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Council Effectiveness Review 2010

1.     Background

The Committee of University Chairs (CUC) Code of Governance recommends that reviews of the effectiveness of Councils are conducted at intervals of not less than five years. The last major review of the Durham University Council was undertaken in 2005, and reviews based on self-assessment have been carried out since then. It was felt that it would be helpful for the next major review to be conducted by someone external to the University and the 2010 Council Effectiveness Review was duly conducted by Dr. David Fletcher of David Fletcher Consulting Ltd. following a proposal prepared by Nominations Committee and approved by Council on 16 March 2010.

Dr. Fletcher presented his findings to Council at its Away Day on 24 September 2010. This paper summarises the review process undertaken by Dr. Fletcher and his conclusions. It then sets out Council’s response to the issues raised and the action it proposes to take as a result.

2.     Review Process

The effectiveness review was concerned with assessing the operation of the Council benchmarked against a number of criteria which might be said to characterise a high performing and value adding governing body. The review examined specifically the dynamics and strength of relationships between the Chairman of Council, the Deputy Chairman, the Vice‐Chancellor, the Registrar and Treasurer and their relationships with Council; the size, structure and composition of the Council including an audit of its skills and diversity base; and the extent to which the Council has provided a constructive support and challenge to the University Executive Committee.

The review had two substantive phases. The first comprised a desk‐based review of all key documentation relating to the operation of the Council, including its statement of primary responsibilities, role descriptors, risk management and performance review processes to ensure that the Council’s processes were in accordance with sector best practice. This phase included an audit of the skills and diversity base in the current Council and the identification of potential gaps and consideration of a number of specific issues arising from the review of Council sub‐committees.

The second phase covered the perceptions of members of the Council and others as to the way it has operated in practice since 2005 and identifying areas of strength and areas for improvement. This was done by a combination of structured one to one interviews and small group discussions. This phase included discussion with other internal stakeholder groups, for example members of Senate not in membership of Council and some members of the University Executive Committee.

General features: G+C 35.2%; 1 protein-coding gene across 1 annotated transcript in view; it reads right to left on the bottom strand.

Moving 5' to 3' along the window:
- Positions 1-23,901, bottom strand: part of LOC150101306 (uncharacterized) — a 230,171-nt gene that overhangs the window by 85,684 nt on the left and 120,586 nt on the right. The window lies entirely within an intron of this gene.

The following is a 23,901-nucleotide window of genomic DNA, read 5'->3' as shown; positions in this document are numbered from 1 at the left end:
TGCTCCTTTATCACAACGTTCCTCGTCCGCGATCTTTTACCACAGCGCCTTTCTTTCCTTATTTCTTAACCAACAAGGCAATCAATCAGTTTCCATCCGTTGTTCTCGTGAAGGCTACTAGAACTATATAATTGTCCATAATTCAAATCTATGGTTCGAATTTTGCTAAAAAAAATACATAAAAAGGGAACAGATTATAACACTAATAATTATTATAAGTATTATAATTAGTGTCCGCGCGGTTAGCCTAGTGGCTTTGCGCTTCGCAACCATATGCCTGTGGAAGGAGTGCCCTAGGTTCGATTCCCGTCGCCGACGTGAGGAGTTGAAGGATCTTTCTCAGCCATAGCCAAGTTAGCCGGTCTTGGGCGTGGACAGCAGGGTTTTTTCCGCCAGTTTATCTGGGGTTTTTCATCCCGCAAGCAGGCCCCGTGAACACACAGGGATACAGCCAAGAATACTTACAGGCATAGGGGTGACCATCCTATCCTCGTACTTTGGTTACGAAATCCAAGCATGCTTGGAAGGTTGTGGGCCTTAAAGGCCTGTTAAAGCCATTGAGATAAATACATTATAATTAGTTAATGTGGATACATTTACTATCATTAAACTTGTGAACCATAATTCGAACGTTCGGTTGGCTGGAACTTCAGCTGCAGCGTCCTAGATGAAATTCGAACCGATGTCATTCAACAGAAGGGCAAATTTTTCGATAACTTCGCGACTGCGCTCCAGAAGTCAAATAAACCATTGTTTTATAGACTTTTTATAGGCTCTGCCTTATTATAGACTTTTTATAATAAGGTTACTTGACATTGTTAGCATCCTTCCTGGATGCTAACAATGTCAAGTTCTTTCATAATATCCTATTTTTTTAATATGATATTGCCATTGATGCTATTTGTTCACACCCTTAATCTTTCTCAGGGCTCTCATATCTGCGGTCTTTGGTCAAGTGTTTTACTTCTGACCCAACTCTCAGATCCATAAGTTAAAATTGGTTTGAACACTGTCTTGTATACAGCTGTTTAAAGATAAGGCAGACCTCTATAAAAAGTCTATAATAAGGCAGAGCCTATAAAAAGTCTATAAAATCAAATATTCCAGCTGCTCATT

3.     Report and Conclusions

The 2010 Corporate Governance Health Check was based on a review of the documentation requested by the consultant. The starting point was the last major effectiveness review carried out in 2005. The 2010 review concluded that:

‘all principal agreed actions arising from the 2005 Review were subsequently implemented by Council.

The documentation reviewed further confirmed that the Council is complying fully with the recommendations of the CUC Governance Code and Guide for Members of Governing bodies.

From his review of the documentation, Dr. Fletcher concludes:

‘From this evidence it can be concluded that the University has in place a comprehensive framework and structure of governance which conforms to sector best practice. It has been prompt in reviewing and adjusting its processes in response to national governance initiatives since 2005’.

With respect to the membership of Council, Dr. Fletcher found the size to conform to CUC guidelines and that the Nominations Committee

‘has succeeded in recruiting a very impressive array of people who are without doubt capable of adding real value to the University. The appointment process is very professional’.

There was found to be a good spread of skills and experience across the lay membership, particularly in the areas of corporate finance and business. It was noted that Council might benefit from strengthening other areas including HR, Law, IT, Marketing, lay experience of Higher Education, and international experience. It was further noted that there is scope to improve the balance of Council with respect to both gender and ethnicity.

The second phase of Dr. Fletcher’s review focused on members’ perceptions of the performance of Council, and its relationships with Senate, the University Executive Committee (UEC) and its own sub-committees.